How Much Has the Market Benefited from Investor Optimism?
Measuring the effects of multiple expansion.
Last week’s column, “Why the Rich Have Become Richer,” argued that over recent decades, two developments have favored higher-income Americans. First, their salaries have outgrown the national average. Second, their stocks have boomed. The former claim went unchallenged, but several readers wondered about the latter. There's no question U.S. equities have thrived, but isn’t that largely because they have become more expensive? How would they have fared without that boost?
Your wish is my command. Per Nobel Laureate Robert Shiller’s data, the companies in the S&P 500 traded at 11.8 times their earnings in January 1976, as opposed to 31.5 times in March 2021. Thus, 63% of the index’s current value owes to multiple expansion. The S&P 500 has appreciated, for the most part, because today’s investors pay more for the same dollar of earnings.
That was the readers’ objection. Stock gains have been exaggerated by investor optimism. One should discount that one-time effect when evaluating the future.
Fair enough. Let’s continue the analysis. Price/earnings ratios are not the only factor that affect stock prices. Another is inflation. Absent other changes, the value of the S&P 500 would nonetheless increase, because inflation would boost nominal earnings (in the same fashion that it does a loaf of bread). We can therefore measure what the cumulative effect of inflation has been on the price of the S&P 500, just as we did with the shift in price/earnings ratios.
Curious. Not only did higher price/earnings ratios produce 63% of the index’s appreciation, but inflation apparently contributed another 77%. And we haven’t yet discussed corporate earnings. Real earnings did not in fact remain static; today’s businesses are more profitable than those of 1976. Specifically, American companies have hiked their after-tax earnings by an inflation-adjusted 276%, meaning that profit growth caused 77% of the S&P 500’s increase.
We have now accounted for 219% of the growth of the index’s value. How could that be? No doubt there is a name for this mathematic fallacy, but I don’t know it. However, I can provide an analogy. In 1790, the population of the founding 13 states was 3% of its current level. Today, those 13 states possess 28% of U.S. population. Thus, we can simultaneously argue, with equal accuracy, that 1) 97% of the country’s population growth has come from within its original borders, and 2) 72% of the country’s population growth owes to adding another 37 states.
This will not do. Let’s eliminate this problem of ever-escalating percentages by forcing the answer to sum to 100%. We have already discussed the three items that determine the S&P 500’s price movement: 1) inflation, 2) corporate profits, and 3) change in the price/earnings multiple. For evaluating the index’s total returns, we must add a fourth factor: dividend payments. The table below depicts the S&P 500’s annualized total return from January 1976 through March 2021 (the final date for which corporate profits are available), along with the influence of each of the four factors.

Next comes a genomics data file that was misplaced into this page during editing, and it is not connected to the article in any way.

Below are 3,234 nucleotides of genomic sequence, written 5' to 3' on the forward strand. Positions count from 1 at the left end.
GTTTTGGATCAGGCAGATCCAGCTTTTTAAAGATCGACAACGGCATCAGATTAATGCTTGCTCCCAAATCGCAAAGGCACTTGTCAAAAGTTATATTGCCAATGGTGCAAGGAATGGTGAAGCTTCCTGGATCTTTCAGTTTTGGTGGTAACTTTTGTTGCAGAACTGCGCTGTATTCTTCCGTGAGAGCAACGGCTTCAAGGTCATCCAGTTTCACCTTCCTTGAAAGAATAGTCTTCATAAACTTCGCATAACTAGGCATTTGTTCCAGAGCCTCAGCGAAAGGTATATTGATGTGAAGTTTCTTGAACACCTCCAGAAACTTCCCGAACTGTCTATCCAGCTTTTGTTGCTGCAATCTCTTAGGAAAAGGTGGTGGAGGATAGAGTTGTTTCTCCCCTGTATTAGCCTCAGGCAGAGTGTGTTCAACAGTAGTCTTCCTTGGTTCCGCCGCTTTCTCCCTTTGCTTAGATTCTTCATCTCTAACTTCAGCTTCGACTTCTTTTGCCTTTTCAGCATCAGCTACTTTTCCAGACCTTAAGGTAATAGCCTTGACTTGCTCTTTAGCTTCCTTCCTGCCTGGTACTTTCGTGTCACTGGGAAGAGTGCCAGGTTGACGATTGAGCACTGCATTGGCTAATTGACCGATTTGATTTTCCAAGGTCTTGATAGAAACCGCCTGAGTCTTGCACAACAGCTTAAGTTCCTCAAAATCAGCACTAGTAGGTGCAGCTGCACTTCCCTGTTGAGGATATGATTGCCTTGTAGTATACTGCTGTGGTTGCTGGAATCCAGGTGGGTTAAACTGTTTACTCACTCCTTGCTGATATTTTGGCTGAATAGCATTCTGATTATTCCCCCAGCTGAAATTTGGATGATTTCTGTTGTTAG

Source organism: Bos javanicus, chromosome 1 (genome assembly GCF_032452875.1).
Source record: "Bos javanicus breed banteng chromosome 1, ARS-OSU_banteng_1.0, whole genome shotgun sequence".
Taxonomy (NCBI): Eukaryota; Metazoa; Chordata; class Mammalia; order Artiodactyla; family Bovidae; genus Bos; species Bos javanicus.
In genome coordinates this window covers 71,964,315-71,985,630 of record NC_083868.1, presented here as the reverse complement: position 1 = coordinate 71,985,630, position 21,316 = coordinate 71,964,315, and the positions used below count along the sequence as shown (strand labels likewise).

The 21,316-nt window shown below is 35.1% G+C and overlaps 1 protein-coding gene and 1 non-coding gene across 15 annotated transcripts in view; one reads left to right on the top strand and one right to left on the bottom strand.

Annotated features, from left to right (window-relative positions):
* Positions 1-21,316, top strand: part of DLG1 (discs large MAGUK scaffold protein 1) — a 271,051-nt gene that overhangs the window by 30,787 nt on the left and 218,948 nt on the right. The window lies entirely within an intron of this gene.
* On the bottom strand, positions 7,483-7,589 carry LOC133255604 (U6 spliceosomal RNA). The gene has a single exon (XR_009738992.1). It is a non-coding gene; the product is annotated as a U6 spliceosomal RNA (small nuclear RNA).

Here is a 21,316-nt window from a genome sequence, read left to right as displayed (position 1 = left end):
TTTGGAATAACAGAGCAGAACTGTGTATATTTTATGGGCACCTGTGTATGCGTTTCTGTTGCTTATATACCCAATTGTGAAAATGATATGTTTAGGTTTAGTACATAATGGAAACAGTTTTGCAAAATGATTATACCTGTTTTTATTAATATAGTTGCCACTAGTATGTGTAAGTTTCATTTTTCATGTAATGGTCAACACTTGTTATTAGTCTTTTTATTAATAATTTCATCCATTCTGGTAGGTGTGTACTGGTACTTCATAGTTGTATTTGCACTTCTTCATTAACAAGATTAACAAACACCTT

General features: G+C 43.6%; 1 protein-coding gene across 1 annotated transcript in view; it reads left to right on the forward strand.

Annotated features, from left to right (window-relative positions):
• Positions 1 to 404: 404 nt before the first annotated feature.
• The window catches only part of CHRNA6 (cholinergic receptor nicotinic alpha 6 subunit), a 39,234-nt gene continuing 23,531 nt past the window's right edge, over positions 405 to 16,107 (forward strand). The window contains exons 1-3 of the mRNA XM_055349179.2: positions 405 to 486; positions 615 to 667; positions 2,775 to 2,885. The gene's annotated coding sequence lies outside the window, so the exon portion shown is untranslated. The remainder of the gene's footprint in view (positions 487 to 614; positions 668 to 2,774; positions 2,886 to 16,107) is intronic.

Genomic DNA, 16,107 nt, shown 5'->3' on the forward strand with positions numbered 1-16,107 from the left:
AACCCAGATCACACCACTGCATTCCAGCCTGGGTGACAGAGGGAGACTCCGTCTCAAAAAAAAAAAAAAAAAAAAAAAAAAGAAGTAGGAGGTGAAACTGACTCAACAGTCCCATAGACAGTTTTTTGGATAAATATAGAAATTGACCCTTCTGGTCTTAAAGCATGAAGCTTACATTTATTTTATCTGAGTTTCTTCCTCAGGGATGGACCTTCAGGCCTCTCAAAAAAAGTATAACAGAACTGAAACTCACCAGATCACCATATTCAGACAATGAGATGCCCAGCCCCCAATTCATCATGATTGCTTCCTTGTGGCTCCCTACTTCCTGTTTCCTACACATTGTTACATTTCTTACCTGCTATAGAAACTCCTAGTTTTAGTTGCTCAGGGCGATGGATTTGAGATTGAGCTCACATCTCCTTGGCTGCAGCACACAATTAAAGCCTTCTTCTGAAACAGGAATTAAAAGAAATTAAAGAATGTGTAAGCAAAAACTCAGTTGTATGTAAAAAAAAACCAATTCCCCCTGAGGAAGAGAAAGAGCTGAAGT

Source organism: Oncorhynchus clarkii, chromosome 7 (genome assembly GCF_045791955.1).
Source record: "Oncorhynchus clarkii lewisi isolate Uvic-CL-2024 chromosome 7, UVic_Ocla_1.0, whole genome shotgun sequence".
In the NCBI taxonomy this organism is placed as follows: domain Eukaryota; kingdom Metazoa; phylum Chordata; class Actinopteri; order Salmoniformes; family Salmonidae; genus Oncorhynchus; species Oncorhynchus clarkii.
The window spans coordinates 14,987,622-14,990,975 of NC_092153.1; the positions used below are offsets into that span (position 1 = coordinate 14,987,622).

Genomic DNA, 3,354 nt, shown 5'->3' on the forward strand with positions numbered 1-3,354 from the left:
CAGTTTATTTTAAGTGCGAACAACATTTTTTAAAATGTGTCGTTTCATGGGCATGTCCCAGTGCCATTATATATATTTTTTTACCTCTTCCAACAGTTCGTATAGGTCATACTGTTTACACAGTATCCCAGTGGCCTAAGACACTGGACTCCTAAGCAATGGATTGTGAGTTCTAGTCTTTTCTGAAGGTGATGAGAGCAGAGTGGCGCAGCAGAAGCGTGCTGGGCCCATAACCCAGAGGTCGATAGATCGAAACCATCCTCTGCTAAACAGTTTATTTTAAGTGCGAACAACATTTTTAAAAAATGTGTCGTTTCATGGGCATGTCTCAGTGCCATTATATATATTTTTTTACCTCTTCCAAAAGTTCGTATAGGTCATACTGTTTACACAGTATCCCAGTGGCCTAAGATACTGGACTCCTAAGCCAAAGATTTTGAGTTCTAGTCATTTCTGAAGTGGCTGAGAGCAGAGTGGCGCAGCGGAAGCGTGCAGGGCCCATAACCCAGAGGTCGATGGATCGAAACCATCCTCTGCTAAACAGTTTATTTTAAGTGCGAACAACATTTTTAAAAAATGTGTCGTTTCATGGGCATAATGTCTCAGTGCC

Inflation was the largest cause. Its power, regrettably, is entirely illusory. If the S&P 500 had gained 50% annually, with inflation averaging 51%, then stock-market investors would have gained 9,292,433,624% over those 45-plus years, while shedding 26 cents on every dollar of their purchasing power. Talk about a Pyrrhic victory! Fortunately, although inflation led, it did not dominate, as the index’s real annualized return was an outstanding 8.01%.
Of that amount, corporate-profit growth chipped in just over 3%, dividends slightly less, and multiple expansion 2.19%. In other words, although from one perspective higher price/earnings ratios caused 63% of the index’s increase in value, from another, more useful angle they contributed only 19% of total returns. Of course, when I wrote “only” I did not mean to dismiss the objections. Removing one part in five from the S&P 500’s total returns would have slowed the stock market’s party. However, it would not have negated my argument: Equities, not salary growth, were the most powerful force for wealth creation.
The final table supports that statement. It shows: 1) the S&P 500’s actual real total returns; 2) what its performance would have been would the index’s price/earnings multiple remained at 11.5*, 3) the growth in real per-capita income for top 5% households, and 4) the equivalent figure for median households. Even without the benefit of increased popularity, equity returns easily outstripped all varieties of wage growth.
(*This claim is not strictly correct. If stock prices had been lower, then equity investors would have received additional shares when reinvesting their dividends. Consequently, their future dividend receipts would have increased, which in turn would have permitted them to buy more shares, and so forth. However, as this detail strengthens rather than weakens my argument, I will set it aside.)
The analysis is incomplete. We have learned that equities would have fared well without their tailwind, but we cannot say how they would have performed had they faced an outright headwind. However, although those results can not be forecast precisely--even if we knew future price/earnings ratios, we could not predict either corporate-earnings growth or dividend schedules--they can be estimated to reasonable accuracy. An upcoming column will do just that.
John Rekenthaler (email@example.com) has been researching the fund industry since 1988. He is now a columnist for Morningstar.com and a member of Morningstar's investment research department. John is quick to point out that while Morningstar typically agrees with the views of the Rekenthaler Report, his views are his own.